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Old 09-07-2019, 06:09 PM   #21
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Originally Posted by o1marc View Post
Isn't the purpose of the breaker to avoid just such issues?
No, a simple breaker exists to prevent current above that which you sized the wire to conduct from flowing (as would happen in a short-circuit condition).

The hypothetical problem we're discussing would be caused by failing to size that wire correctly, because you didn't account for the additional heat created by running it in conduit, bundling it together, confining it in other matters, high ambient temperatures, or a combination of such factors.

I say hypothetical because, as family-wagon taught us (thanks for that, fw! ), apparently it's not the problem I assumed it to be! Color me surprised. You learn something new every day.

Sorry, Comfort. That's the end of my hijack. Back to more important matters...

YOUR FOAM JOB ROCKS!!!!!!!!! MAJOR KUDOS!!!!!

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Old 09-07-2019, 06:35 PM   #22
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Quote:
Originally Posted by TheHubbardBus View Post
No, a simple breaker exists to prevent current above that which you sized the wire to conduct from flowing (as would happen in a short-circuit condition).

The hypothetical problem we're discussing would be caused by failing to size that wire correctly, because you didn't account for the additional heat created by running it in conduit, bundling it together, confining it in other matters, high ambient temperatures, or a combination of such factors.

I say hypothetical because, as family-wagon taught us (thanks for that, fw! ), apparently it's not the problem I assumed it to be! Color me surprised. You learn something new every day.

Sorry, Comfort. That's the end of my hijack. Back to more important matters...

YOUR FOAM JOB ROCKS!!!!!!!!! MAJOR KUDOS!!!!!
Would the heat build up not effect the flow, thus tripping the breaker?
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Old 09-07-2019, 08:45 PM   #23
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Metallic conductors increase in resistance with increasing temperature, so if the increase in temperature did have any significant effect, it would be to reduce current - not increase it.

Now, if you did end up overheating the wires, and it burned off the insulation, and you were lucky enough to short to ground in the process, then the breaker would trip. But that's not what it was designed for, and by that time, you may have already started a fire.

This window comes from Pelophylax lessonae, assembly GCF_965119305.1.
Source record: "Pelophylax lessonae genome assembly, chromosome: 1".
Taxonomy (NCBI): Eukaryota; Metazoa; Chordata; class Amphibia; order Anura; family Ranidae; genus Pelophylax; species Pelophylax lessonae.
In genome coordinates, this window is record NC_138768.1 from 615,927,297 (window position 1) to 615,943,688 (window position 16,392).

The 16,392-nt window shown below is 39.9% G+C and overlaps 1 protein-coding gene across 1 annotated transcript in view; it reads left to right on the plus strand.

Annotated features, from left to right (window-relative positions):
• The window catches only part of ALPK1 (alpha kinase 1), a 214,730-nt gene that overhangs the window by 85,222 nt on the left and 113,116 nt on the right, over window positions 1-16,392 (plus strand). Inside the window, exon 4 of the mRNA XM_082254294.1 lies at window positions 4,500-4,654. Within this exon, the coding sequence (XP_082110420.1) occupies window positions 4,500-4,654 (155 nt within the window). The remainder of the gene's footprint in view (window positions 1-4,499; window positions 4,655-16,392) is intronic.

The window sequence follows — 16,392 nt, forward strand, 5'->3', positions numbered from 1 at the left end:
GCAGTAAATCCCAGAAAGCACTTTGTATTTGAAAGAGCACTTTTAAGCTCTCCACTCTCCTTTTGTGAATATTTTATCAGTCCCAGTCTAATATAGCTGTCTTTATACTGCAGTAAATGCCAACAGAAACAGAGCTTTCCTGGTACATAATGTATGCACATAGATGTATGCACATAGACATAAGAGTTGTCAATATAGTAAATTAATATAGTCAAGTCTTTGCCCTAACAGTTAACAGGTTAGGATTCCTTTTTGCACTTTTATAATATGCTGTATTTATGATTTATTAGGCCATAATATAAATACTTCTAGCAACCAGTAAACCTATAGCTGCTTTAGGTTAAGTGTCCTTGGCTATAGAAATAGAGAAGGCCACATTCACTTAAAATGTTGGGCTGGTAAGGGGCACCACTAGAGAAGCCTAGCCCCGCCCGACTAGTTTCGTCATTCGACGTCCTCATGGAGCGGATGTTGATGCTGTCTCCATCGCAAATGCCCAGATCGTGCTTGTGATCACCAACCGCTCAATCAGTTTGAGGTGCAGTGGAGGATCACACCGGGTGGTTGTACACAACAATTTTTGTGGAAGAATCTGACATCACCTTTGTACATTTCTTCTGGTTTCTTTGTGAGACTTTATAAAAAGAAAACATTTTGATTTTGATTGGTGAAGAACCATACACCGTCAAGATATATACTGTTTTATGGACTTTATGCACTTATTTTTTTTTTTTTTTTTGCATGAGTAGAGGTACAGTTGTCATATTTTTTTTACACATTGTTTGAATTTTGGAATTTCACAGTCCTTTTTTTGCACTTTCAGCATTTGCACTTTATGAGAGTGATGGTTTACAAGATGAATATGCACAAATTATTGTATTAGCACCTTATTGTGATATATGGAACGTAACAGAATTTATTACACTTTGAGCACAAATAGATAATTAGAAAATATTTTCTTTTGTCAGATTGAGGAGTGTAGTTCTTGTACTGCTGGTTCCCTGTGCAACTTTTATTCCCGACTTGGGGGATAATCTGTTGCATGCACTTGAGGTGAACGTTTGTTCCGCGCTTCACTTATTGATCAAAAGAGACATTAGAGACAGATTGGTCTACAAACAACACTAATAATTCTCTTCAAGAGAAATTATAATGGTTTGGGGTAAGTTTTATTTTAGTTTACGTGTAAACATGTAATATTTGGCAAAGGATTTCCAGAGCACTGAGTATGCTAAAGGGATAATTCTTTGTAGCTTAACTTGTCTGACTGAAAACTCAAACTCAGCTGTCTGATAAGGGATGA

Sorry Comfort...
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Old 09-08-2019, 07:14 PM   #24
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I finished trimming the foam today. After trimming larger chunks with my trusty bread knife, I ended up shaving the remainder with a belt sander and an 80 grit belt. The sander was very effective but also very messy. I wore a respirator, but my googles were trashed from the foam application so I ended up wearing an old full face motorcycle helmet with the visor closed...

It took several passes with the shop vac and blower to clear all the dust out of the bus, but I don't regret using the sander. I spent ~2 hours shaving the foam with a knife, and another ~2-3 hours with the sander, but it is done.

There are a few small gaps that I will fill with some Great Stuff, and there will likely be a few places that will need some spot trimming, but I am calling this task complete.

To summarize my experience:

1) DIYing the foam was not as scary as the anticipation of DIYing the foam... It's a big, expensive, and messy job, but in my experience not technically difficult and within the capability of most skoolie builders.

2) Speaking of messy, when spraying, anything not protected will get foam on it. Scraping the floor was not too tough, but if I were doing the job again I would probably tape some paper to the floor.

3) Also, in the messy category, while applying foam to the ceiling, a ball of foam consistently began to form on the tip of the gun. Not a big deal, but it needs to be pulled off every now and then or the spray pattern will be affected.

4) More messy... Trimming foam with a sander, grinder, etc. is MESSY, however it greatly reduced the time and energy needed to finish the job. Vacuuming dust is way easier than manually trimming foam. Leaving the plastic over the windows on until trimming was done would also have been a good idea.

4) Don't panic; take a breath; take your time; you have more time than you think. If you stop spraying for more than ~30 seconds you will need to change the nozzle; this is not a big deal. My kits came with plenty of extra nozzles, and I have many left over...

5) You will probably (and should) run out of foam before you run out of stuff to spray foam. If I were doing the job again I would re-prioritze my application plan to get the foam where it's most needed first (ceiling).

Anyway, a few pics of the finished job are below. Again, it's not perfect, but when it's covered with ceiling planks it will be (perfect). Onward and upward...


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Old 09-08-2019, 07:37 PM   #25
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I had a company do the spray foam for me and i'm glad I did. About a week after it was done all the ceiling panels started to come off of the roof. I told the company what had happened and the gladly removed and resprayed any panels that came loose, roughly half of them. If i had done it myself i would have been on the hook for another froth pack. Initially it may have costed more, but it was peace of mind knowing that it was covered in case something went wrong.